Returns are increasingly a part of the shopping experience, particularly online with nearly half (48%) of shoppers surveyed saying that they’d returned an online purchase in the last year, according to research from post-purchase solutions firm Narvar. Another half (49%) of shoppers check a retailer’s return policy before completing an online transaction.
Shoppers buy multiple items with the intent to return some of them (especially when it comes to apparel and home goods), a practice Narvar refers to as “bracketing.” On average, 40% of shoppers “bracket” their purchases at least occasionally, with 45% of those under 30 and 48% of those with incomes over $100,000 bracketing their online purchases. Apparel is returned most often (43%), according to the survey of nearly 700 shoppers.
A great majority of shoppers surveyed said that restocking fees (84%) or return shipping fees (74%) would prevent them from making a purchase. Some are even pickier: 22% said they wouldn’t make the purchase if they couldn’t return to a store. By the same token, 72% said that a retailer’s "no questions asked" return policy makes them more likely to buy.
Returns are a costly headache for retailers, but they’re a nuisance for shoppers as well. Getting an item back to a retailer for a refund is a source of anxiety for some — enough to prevent a purchase, Narvar found. But the flip side is sweet: Shoppers prone to returns are also the most likely to buy again. The vast majority (82%) of those who returned an item were repeat customers.
The ante is increased when it comes to e-commerce. Ordering multiple items with the certain knowledge that the majority of a purchase will be returned —as when an online shopper orders a size up, her size, and/or a size down to try on at home, what Narvar calls "the new dressing room" — sounds like a logistical nightmare for both buyer and seller. But it’s become a routine way for shoppers to make e-commerce work for them. There's yet another upside to easier returns however: those most likely to treat their own bedroom mirror like a dressing room are also among a retailer’s favorite customers — younger, wealthier and female, according to the study.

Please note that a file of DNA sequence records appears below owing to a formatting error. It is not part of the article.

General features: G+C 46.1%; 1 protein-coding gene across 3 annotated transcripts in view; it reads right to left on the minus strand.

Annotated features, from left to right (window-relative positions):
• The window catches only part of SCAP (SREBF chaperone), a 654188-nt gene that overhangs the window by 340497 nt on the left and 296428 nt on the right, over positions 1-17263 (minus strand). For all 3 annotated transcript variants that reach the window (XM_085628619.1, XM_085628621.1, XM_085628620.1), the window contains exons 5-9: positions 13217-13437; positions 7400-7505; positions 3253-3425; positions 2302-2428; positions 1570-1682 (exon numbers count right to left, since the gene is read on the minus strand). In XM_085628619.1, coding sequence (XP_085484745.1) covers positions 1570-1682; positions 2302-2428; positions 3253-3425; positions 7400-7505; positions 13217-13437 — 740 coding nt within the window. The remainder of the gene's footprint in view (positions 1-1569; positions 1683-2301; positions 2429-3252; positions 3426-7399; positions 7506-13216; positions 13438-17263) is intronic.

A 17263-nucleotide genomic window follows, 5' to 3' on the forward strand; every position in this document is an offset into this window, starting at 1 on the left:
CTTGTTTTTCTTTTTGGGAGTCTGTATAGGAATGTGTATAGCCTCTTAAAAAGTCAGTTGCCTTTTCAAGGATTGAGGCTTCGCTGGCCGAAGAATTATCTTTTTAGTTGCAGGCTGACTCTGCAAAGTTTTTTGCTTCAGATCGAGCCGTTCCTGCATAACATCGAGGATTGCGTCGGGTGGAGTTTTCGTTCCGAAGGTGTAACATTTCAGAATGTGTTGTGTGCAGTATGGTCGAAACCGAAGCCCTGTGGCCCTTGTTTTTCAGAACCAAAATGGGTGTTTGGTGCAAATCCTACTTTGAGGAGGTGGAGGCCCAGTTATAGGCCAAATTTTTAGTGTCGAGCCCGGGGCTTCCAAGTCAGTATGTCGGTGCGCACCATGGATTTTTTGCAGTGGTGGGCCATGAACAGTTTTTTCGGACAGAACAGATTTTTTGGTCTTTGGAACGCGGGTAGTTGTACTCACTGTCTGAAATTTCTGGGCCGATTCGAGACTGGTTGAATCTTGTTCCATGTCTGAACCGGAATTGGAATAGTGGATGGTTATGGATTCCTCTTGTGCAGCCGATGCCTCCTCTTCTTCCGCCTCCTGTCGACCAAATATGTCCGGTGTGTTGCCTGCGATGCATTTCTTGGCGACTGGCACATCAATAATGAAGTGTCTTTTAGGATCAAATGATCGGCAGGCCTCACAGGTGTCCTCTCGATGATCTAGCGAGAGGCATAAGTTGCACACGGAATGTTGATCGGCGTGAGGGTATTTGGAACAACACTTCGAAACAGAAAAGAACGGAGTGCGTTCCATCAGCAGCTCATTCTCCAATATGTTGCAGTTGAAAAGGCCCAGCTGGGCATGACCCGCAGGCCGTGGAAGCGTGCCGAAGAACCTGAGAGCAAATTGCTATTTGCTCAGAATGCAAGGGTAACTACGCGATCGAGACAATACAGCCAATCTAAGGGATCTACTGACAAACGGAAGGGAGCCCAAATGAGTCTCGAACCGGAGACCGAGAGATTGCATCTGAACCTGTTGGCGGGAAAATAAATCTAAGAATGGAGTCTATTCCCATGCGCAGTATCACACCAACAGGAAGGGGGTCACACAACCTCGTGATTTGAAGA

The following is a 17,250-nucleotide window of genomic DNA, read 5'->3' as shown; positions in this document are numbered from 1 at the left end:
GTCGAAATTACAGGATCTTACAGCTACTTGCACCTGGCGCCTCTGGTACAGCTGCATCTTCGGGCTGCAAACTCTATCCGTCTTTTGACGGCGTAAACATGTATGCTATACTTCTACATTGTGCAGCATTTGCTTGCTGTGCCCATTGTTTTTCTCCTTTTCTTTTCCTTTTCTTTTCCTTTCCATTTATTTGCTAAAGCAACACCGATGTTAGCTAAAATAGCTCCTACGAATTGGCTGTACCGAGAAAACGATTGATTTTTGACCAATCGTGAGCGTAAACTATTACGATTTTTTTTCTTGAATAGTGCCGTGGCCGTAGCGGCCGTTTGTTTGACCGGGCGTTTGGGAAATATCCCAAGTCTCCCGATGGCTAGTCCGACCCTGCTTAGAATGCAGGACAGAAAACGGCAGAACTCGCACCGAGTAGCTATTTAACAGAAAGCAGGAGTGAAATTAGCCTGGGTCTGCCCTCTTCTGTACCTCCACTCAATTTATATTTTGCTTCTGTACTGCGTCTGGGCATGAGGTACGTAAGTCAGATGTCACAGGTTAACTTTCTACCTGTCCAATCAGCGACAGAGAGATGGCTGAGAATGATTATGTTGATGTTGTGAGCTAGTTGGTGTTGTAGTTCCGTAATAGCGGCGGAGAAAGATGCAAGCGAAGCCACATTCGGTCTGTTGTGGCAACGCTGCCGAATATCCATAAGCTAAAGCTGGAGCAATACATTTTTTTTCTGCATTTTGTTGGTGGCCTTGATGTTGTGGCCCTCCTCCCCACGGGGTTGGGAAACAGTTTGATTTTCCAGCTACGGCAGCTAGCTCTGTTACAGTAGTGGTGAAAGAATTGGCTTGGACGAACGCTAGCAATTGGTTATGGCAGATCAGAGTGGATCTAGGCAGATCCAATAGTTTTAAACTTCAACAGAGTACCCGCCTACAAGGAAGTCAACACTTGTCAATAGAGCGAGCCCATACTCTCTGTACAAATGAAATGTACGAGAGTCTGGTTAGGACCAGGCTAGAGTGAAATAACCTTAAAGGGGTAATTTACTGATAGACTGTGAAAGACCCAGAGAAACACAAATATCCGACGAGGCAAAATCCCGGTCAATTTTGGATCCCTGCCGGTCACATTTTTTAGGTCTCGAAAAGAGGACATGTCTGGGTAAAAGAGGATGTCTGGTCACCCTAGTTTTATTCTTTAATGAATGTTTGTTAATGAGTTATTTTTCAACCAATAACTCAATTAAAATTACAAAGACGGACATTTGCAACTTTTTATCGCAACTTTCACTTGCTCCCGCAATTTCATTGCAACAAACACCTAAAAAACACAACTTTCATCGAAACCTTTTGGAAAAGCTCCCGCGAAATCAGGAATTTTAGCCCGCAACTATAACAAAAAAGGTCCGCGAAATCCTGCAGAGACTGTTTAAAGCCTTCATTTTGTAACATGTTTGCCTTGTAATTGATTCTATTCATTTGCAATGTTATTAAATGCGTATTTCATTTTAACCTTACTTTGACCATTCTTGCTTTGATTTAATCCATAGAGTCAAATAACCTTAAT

Some of this is about alleviating friction. Well over a quarter (29%) of shoppers Narvar surveyed said they worry their return will be lost in the mail, while 21% found it frustrating to check on the return status. For retailers, things won’t be getting much easier, considering that 48% of shoppers aged 21 to 29 say that online returns are a hassle, topping the 25% for all age groups, and way above the average 16% for those 60 and older.
But returns also present opportunities for retailers. Policies that assuage such anxieties — like a 30-day return window or the ability to track a return and receive status updates — mean shoppers are more likely to buy again. “Retailers need to over-deliver with new customers who return their first purchase to keep their business,” according to the report.
Amazon gets great props from customers regarding its return policy even though, unlike other retailers, the e-commerce giant requires shoppers to print out their own return labels and sometimes track down a marketplace retailer for the return. Yet despite Amazon’s more convoluted process, shoppers appreciate the transparent approach to the return status and refund, and give Amazon high marks. Almost half of those surveyed (47%) said that their last return was with Amazon, and a whopping 75% were satisfied with the returns experience.
But Amazon doesn’t possess one of shoppers’ favorite return modes—the brick and mortar store. Some 43% of those who “bracket” purchases want to be able to return online purchases to a store, with 38% preferring to return to a nearby store whenever possible. Nearly half (47%) say it’s easier to return to a store. More than a third (35%) like it because they get their refunds right away, while 28% say they want to shop for other items while they’re in the store.
For this research, Narvar collaborated with retail analyst Sucharita Mulpuru and surveyed a randomly selected, unweighted sample of 677 U.S. online shoppers between the ages of 21 and 65 who had returned an online purchase in the last 12 months (not including subscription services with returns built in, like StitchFix or Rent the Runway).